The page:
Watching Andrew in the Virtual Baselworld 2020 recap I had a deep understanding of the distracted description of the glacial blue degradè dial of the Sixties pieces from Glashütte Original. Today I’m quietly drawn to something that is so far removed from my vintage diver tool-tastes that I am genuinely surprised.
Glashütte Original is the independent child in the Swatch Group family, left to their own devices in the German mountains, with the result being a superb range of classic Germanic horology infused with a strong identity and in-house production.
Their fascinating mix of strictly traditional watchmaking, in their Senator series, stretching to Haute Horlogerie with tourbillons juxtaposed with their Sixties and Seventies ranges. The latter two are recognisable by their aforementioned dazzling degradè dials with colours even the boldest of us would shy away from – then falling in love with after a closer look.
In between what is a majority of quite dressy references, we have their only vintage diver, one of the categories du jour. The SeaQ is a picture-perfect version of their Spezimatic from 1969 in its pure tool form. A quietly confident skin diver in an all-brushed guise, with classic square lug openings and delicate bevels on the case. This comes in a 39.5mm version and a rather large 43.2mm model, with black and blue sunray dials and applied large Roman numerals in Super-LumiNova filled white gold. The hands are classic skin diver with a sword and large arrow making it sharply legible at all hours. A lollipop seconds hand perfectly complements the other two.
The straps are fabric or rubber with a nice 3-link bracelet option. So far, a sharply executed rendition of a sub-40mm skin diver with delicate details and a German twist, and not a polished case side or bracelet link in sight. Scrolling down the email from Glashütte Original, I thought I had strayed onto the ladies dress watch section, as something glittery appeared. A version of the SeaQ in the same stark brushed shape, dark blue sunray dial and a … what? Gem-set bezel. I was nearly giggling, wondering how this could have possibly slipped though the net. Not customised but a catalogue reference, on fabric, quality rubber or bracelet. I can honestly say this is the first time I have lusted after a watch with a diamond bezel, with that perfect blue sapphire where the classic 12 o’clock triangle would normally sit. I’m confused.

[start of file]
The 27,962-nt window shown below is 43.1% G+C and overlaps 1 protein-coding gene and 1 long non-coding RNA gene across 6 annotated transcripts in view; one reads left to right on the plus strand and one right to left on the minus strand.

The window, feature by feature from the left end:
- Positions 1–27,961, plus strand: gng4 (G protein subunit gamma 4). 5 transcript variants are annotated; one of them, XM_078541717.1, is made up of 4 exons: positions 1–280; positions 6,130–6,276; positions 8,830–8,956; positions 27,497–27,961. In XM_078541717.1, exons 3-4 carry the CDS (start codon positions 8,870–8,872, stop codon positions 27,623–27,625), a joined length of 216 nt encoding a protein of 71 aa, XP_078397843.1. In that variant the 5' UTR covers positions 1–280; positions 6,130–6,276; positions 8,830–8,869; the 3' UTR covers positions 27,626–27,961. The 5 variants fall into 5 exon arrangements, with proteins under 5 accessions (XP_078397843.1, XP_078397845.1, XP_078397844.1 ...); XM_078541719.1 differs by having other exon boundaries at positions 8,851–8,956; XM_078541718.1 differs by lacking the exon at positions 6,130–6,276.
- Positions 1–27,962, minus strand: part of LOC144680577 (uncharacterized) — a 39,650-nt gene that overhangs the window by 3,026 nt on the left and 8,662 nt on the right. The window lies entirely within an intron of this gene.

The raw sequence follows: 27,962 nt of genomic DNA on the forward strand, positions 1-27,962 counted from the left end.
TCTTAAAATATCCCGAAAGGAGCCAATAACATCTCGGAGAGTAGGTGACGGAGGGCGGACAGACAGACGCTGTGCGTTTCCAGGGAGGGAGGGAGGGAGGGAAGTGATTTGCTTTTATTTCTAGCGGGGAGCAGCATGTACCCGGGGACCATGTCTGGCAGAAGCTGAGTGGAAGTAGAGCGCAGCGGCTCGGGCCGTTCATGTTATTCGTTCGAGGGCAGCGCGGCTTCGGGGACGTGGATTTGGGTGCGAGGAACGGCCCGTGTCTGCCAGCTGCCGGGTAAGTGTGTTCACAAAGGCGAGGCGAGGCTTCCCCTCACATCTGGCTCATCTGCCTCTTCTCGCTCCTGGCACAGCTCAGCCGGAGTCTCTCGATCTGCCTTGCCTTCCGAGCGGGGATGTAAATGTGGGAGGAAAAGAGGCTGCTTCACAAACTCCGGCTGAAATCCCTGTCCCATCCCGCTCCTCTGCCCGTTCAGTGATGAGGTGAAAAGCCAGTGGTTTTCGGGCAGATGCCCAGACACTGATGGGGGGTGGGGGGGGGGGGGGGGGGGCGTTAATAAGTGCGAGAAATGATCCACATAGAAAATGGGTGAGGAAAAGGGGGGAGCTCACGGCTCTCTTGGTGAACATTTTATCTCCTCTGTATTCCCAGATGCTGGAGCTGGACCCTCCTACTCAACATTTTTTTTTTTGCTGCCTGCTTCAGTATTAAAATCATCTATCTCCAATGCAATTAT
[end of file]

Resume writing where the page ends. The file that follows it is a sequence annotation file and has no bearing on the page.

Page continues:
The other changes to this new 39.5mm version is white Super-LumiNova replacing the creamy previous iteration, making the visage even crisper in colour with the deep blue dial. All this is mere background music, with the 47 brilliant-cut diamonds and that bright blue sapphire set into a classically sharp coin-edged fully functional bezel, surrounding a box-type sapphire crystal.
Under the engraved caseback sits the in-house 39-11 automatic calibre, with the typical sharp execution of Glashütte Original, the ¾ plate having Glashütte striping, bevelled and polished edges, skeletonised rotor and a swan-neck fine adjustment of the balance.
The toolyness of the SeaQ is underlined by the ceramic bezel version being both ISO and DIN-certified for diving, but neither are for me. I am falling in love with the at-first-sight-logic-twitching combination of brushed skin diver with a dazzling diamond bezel. I never thought I would reach this point, but here I am. A fully brushed tool watch that evokes the late ’60s, a speedboat and Aqualung equipment, but iced out. Côte d’Azur, I’m on my way…
Price and availability of the Glashütte Original SeaQ:
The Glashütte Original SeaQ in steel is AUD$15,300.
The Glashütte Original SeaQ in steel with diamonds is AUD$24,550.